But when we get to that scene where they’re checking my teeth and she bails on me, I lose everything; I really lose my only defense and that’s why that scene for me is obviously the most critical for my character. It's also I think a nice homage to the original blood testing scene, too.
Question: We know you mostly through comedies like "Community." Was this role originally funny, or was this something you saw as a career changing sort of role?
Olsen: I think that one thing we’ve been good at (as far as my representation) is finding diverse roles. Even though I am doing a lot of comedies, I'm trying to keep them as broad as they can be in playing like a younger Jim Carrey versus Fired Up versus "Community" and trying to make sure they are as diverse as possible in that genre. I think that I’ve also done a lot of dramas, but nothing like The Thing so I do think you’re right. I think it is a big departure for me. I don’t know if it’s a career change, but I definitely think it’s just a way to show more diversity.
Question: When you first heard about The Thing and that it was sort of going to be a prequel or almost like a side prequel to the original film, what did you think about that idea?
Olsen: I think it’s the only way you can do it. I think you remake this movie, you’ve got a bullet on your head; you put an immediate target on your back. I saw Rise of the Apes, and I was like, “What is this movie? What is this crap? I’m not seeing this movie!” And I read the reviews and then I was like, “Oh it perfectly dovetails in the first movie” and I went and saw it and by the last ten minutes, I totally got it. I know what happened and that’s fulfilling as an audience member. And I think that’s what they’ve done here.
Question: Is there any fear that maybe the film wouldn’t resonate with audiences that don’t know the original, or do you think it just plays on its own level for both fans and not fans alike?
Olsen: I think the movie stands on its own because it is a prequel because there is no new information prior to that moment. It stands on its own, but I do think it’s more fulfilling if you’ve seen the first because I think there are a lot of moments that pay homage to what Carpenter did in his.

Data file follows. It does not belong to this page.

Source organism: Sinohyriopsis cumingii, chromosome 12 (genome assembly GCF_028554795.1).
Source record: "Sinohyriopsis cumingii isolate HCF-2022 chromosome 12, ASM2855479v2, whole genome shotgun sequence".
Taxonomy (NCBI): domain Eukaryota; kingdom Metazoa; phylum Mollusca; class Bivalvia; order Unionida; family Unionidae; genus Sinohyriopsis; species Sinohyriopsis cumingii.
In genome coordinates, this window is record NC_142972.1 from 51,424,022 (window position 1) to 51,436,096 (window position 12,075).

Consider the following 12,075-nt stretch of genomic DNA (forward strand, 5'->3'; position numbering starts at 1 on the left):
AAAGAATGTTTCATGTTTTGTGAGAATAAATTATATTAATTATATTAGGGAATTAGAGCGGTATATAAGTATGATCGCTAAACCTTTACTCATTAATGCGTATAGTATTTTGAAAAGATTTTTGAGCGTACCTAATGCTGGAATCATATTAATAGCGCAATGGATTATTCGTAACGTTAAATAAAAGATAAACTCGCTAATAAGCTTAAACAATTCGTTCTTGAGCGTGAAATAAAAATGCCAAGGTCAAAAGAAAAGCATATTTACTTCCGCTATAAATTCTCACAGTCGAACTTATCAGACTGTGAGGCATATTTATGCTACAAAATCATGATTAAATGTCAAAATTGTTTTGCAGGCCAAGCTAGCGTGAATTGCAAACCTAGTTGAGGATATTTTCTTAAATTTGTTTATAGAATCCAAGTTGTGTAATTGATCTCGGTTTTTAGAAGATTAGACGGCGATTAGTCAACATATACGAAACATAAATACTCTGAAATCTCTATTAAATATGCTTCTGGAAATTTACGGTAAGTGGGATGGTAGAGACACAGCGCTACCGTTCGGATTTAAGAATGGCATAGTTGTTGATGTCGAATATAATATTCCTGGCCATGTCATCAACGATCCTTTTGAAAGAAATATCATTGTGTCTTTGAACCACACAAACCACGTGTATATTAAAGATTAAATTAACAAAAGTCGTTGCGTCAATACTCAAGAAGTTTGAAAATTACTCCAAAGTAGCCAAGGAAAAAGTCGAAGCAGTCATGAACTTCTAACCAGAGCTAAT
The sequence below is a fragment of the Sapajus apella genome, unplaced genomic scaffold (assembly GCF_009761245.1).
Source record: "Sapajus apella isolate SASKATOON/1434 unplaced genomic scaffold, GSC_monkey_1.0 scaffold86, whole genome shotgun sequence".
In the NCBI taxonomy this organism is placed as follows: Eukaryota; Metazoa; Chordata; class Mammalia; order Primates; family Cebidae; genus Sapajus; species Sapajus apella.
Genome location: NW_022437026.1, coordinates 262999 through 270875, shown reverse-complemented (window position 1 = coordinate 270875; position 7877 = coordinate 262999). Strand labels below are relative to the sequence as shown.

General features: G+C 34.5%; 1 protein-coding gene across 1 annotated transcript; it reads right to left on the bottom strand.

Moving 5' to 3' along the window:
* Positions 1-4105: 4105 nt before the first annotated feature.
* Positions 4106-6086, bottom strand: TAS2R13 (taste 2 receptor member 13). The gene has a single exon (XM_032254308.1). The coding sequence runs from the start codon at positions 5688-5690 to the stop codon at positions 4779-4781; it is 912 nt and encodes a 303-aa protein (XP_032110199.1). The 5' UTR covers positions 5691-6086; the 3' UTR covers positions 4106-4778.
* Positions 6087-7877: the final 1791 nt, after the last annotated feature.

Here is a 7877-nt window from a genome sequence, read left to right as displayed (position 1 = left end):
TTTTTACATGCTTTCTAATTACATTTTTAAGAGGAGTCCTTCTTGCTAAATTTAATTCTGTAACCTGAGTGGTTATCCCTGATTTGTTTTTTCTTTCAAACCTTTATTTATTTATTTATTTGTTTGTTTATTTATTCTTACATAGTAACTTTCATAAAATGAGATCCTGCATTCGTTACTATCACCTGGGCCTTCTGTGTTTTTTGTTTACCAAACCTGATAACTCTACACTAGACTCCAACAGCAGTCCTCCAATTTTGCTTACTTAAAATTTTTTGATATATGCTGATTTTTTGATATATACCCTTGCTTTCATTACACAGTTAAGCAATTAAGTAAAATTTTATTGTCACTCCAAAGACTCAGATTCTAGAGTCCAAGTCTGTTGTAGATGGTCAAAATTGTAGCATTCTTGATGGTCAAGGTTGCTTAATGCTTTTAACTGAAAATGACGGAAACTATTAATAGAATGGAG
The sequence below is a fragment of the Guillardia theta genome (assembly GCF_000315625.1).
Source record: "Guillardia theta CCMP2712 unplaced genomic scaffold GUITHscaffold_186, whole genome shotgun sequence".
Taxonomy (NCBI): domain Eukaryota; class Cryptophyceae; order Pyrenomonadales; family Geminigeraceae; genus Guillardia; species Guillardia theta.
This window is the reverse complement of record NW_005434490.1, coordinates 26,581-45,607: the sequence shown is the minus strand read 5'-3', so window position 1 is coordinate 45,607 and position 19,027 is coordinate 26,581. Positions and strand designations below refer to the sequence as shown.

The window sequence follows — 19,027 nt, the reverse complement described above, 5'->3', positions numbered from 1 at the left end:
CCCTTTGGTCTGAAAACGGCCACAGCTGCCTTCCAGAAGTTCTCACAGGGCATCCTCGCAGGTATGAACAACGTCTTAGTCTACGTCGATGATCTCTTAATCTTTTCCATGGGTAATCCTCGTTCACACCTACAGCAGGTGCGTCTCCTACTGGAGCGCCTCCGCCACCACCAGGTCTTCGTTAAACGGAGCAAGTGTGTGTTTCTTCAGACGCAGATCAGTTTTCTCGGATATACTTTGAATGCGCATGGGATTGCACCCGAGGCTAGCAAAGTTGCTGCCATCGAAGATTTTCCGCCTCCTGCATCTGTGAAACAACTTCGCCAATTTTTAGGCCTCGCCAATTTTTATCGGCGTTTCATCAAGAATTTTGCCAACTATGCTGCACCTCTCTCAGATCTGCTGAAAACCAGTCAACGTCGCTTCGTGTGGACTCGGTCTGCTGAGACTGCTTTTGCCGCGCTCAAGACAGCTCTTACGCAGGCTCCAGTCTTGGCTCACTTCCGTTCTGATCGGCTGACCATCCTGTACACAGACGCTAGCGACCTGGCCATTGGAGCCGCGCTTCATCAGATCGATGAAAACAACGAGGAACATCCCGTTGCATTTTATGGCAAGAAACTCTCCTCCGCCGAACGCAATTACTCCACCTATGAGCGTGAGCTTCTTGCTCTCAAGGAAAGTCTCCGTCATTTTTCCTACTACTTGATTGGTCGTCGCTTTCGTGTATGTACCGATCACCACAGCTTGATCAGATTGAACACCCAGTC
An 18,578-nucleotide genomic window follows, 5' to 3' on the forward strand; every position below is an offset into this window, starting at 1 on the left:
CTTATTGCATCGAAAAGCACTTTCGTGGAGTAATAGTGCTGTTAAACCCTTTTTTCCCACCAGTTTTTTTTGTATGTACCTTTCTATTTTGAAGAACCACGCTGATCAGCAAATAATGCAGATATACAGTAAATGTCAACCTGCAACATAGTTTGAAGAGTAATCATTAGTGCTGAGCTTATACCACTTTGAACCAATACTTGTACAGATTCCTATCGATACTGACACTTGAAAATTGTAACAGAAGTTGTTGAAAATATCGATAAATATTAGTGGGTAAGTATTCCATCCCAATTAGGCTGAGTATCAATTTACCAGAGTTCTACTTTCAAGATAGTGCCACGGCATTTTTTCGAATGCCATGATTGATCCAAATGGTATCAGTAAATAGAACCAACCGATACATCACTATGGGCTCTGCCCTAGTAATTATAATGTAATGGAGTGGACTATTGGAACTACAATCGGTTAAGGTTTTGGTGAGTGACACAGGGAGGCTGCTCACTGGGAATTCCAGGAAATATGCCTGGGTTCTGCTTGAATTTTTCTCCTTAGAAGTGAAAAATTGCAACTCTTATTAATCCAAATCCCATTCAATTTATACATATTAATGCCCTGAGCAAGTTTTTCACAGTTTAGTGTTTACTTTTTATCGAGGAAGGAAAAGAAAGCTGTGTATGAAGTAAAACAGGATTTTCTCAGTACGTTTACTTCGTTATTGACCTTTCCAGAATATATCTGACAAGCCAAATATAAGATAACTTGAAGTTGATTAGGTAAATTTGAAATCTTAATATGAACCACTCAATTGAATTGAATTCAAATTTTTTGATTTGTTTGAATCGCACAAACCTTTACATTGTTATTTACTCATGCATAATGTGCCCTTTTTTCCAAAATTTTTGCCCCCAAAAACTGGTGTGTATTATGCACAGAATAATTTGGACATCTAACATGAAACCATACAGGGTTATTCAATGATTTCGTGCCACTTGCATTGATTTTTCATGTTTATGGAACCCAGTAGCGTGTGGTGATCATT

Question: What’s one of things that you enjoyed the most?
Olsen: One of the things I enjoyed the most? The very first scene that we shot I guess; I got on a red-eye flight that flew to Vancouver and then got on a charter flight that went from Vancouver to the most northern tip of Canada and the border of Alaska. Then we got in a van that took me to the middle of nowhere and then got into a helicopter that took me to 10,000 feet to the middle of a glacier. Talk about intense.
So, it was Mary and I and one other person shooting exterior shots, and you don’t have an understanding of how claustrophobic something like that can be until you’re actually there. I went into Craft Services and there was tons of food and I was like, “Why do we have so much food at Craft Services?” The guy was like, “This is if we get snowed in and we can’t get everybody off the top of the mountain before the storm comes in, then we'll have to have enough food to survive.” And that’s the movie we’re making!
That entire day I was like, “Did we get this shot and are we good because I’m ready to go get a helicopter because I am ready to go!” There were also these stakes everywhere in the ground and I was like, “Why are the stakes there?” One of the crew guys said, “Because that’s as far as we scoped, and if you walk past that, you can fall 100 feet and we’ll never find you.” And you get a sense of “Oh, that’s what these characters are feeling.”
What a great way to start the movie because as far as the eye can see there’s nothing but mountains of white and you know how long it took you to get there, and if anything goes wrong, you’re never getting out of there. It’s just so isolated and so alone. I’ve never experienced anything like that before.